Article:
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IAUC 8477: 2004 MN_4; ARP 299

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                                                  Circular No. 8477
Central Bureau for Astronomical Telegrams
Mailstop 18, Smithsonian Astrophysical Observatory, Cambridge, MA 02138, U.S.A.
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URL http://cfa-www.harvard.edu/iau/cbat.html  ISSN 0081-0304
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2004 MN_4
     On 2004 Dec. 20, K. E. Smalley (cf. MPEC 2004-Y25) identified
an object placed on the 'NEO Confirmation Page' on Dec. 18
(following its discovery by G. J. Garradd via the Siding Spring
Survey) with 2004 MN_4 (which had been recorded at Kitt Peak on
June 19 and 20; cf. MPS 109613).  Although the recognition of
further prediscovery observations by Spacewatch on Mar. 15 (MPEC
2004-Y70) precluded the possible 2029 Apr. 13 earth impact
discussed extensively in the WWW during 2004 Dec. 23-27 [notably on
the Jet Propulsion Laboratory (JPL) and Pisa NEODys "risk pages"],
it was clear that the object would then make an unusually close
approach.  L. A. M. Benner, JPL; M. C. Nolan, National Astronomy
and Ionosphere Center, Arecibo Observatory; J. D. Giorgini, S. R.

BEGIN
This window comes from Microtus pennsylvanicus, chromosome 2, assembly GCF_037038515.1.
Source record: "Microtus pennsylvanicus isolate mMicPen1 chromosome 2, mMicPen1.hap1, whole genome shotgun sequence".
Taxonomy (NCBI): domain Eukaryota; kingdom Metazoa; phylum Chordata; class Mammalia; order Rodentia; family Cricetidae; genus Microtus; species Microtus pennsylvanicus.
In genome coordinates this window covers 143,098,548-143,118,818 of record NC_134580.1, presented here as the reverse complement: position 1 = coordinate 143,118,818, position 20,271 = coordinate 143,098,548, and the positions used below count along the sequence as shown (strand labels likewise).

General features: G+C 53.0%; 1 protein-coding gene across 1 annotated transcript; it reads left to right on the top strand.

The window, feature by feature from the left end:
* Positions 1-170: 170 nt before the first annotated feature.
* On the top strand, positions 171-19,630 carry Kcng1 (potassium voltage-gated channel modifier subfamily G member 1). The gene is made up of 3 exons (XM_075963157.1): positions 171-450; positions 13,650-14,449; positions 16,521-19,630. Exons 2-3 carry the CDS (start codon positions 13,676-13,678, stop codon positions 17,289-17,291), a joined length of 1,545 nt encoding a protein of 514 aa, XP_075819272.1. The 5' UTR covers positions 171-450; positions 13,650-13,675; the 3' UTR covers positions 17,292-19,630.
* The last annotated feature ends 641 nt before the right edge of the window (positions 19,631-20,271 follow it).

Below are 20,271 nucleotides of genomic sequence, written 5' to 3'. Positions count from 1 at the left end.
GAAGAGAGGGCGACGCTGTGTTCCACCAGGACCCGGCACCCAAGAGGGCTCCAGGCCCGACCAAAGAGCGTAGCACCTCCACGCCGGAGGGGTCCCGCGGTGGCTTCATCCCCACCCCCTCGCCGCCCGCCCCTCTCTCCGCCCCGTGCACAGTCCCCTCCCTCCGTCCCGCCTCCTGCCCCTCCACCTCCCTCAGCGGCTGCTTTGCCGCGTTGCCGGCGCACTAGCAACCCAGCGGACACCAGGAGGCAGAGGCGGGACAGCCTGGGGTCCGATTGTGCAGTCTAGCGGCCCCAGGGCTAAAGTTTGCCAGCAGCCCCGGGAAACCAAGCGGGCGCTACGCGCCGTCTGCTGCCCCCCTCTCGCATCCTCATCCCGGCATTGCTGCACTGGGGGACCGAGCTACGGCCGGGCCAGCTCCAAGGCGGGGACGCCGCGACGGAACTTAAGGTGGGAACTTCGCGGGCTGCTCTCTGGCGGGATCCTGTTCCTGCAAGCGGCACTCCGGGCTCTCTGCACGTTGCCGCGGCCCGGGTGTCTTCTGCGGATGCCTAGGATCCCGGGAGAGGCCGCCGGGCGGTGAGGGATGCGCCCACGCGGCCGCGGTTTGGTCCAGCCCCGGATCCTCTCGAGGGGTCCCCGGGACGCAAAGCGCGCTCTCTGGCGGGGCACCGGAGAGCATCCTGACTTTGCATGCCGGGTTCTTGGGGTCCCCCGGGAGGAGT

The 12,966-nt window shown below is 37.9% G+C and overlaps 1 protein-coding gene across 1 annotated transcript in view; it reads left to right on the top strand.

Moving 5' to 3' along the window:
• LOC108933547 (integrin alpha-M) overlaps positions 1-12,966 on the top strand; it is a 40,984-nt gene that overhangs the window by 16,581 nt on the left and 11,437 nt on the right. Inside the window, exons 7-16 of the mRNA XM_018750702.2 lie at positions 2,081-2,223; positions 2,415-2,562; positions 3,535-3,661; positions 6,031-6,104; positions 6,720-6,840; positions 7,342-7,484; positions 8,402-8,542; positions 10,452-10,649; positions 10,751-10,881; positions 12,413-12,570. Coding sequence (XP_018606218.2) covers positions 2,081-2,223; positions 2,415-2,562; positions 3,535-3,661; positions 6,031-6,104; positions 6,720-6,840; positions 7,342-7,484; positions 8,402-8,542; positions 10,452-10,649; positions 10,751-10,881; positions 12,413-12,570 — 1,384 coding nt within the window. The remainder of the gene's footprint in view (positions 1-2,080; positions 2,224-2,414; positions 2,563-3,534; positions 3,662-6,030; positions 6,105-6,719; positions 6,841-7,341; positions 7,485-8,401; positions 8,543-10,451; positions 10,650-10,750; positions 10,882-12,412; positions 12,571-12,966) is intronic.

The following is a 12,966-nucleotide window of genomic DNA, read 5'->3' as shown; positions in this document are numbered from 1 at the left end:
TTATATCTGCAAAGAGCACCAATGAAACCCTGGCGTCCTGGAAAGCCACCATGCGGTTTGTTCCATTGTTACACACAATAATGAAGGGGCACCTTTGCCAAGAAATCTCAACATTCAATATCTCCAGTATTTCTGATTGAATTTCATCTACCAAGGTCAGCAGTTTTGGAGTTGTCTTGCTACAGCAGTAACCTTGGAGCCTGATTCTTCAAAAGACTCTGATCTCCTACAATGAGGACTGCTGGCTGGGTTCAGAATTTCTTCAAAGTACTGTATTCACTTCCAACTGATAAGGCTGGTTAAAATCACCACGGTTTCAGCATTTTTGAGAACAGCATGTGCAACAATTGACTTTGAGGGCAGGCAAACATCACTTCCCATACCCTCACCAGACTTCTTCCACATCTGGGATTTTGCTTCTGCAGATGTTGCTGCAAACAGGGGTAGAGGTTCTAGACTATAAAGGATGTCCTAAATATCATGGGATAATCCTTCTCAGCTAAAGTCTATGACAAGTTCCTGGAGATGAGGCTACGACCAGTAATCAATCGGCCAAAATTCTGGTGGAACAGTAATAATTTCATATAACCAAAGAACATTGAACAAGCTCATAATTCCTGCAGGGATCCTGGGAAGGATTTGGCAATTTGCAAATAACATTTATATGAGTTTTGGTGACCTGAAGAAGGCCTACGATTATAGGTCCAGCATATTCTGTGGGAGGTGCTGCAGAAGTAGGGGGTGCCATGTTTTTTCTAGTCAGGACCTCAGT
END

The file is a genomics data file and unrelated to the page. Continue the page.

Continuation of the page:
Chesley, and S. J. Ostro, JPL; and D. J. Scheeres, University of
Michigan, report:  "Arecibo delay-Doppler radar astrometry obtained
on 2005 Jan. 27, 29, and 30 significantly refines the 2004 MN_4
orbit.  On Jan. 29.0 UT, the range was 294 km closer to the earth
than the pre-radar orbit solution predicted.  This correction
results in a 2029 approach to the geocenter of only 0.000245 +/-
0.000060 AU (36700 +/- 9000 km or 5.7 +/- 1.4 earth radii, 3-sigma
uncertainties), which is just below geosynchronous orbit and 28000
km closer than predicted by the pre-radar ephemeris.  During its
close approach, it is likely that tidal torques will significantly
alter the object's spin state."

ARP 299
     Further to IAUC 8473, S. Mattila, R. Greimel, C. Gerardy, and
W. P. S. Meikle, together with D. L. Clements and K. Nandra
(Imperial College, London), report the discovery on a K_s-band
image obtained on Jan. 30.3 UT of a strong outburst in the B1
nucleus (Wynn-Williams et al. 1991, Ap.J. 377, 426) of the galaxy
Arp 299.  The nucleus was not in outburst in their previous such
image taken on 2004 June 6.0, and the difference in brightness
yields a magnitude for the new source of K_s = +12.6 +/- 0.1; at a
distance of 45 Mpc, this translates to M(K_s) about -20.7, which is
about a magnitude brighter than would be expected for the brightest
supernovae (cf. Mattila and Meikle 2001, MNRAS 324, 325).  The new
source is located at R.A. = 11h28m31s.02, Decl. = +58o33'40".7
(equinox 2000.0), which is < 0".1 from the K_s-band nucleus B1 and
< 0".5 from the location of the x-ray-determined active galactic
nucleus (AGN) in Arp 299 (Ballo et al. 2004, Ap.J. 600, 634).  The
source is therefore most likely associated with an AGN outburst in
the nucleus B1.

                      (C) Copyright 2005 CBAT
2005 February 4                (8477)            Daniel W. E. Green

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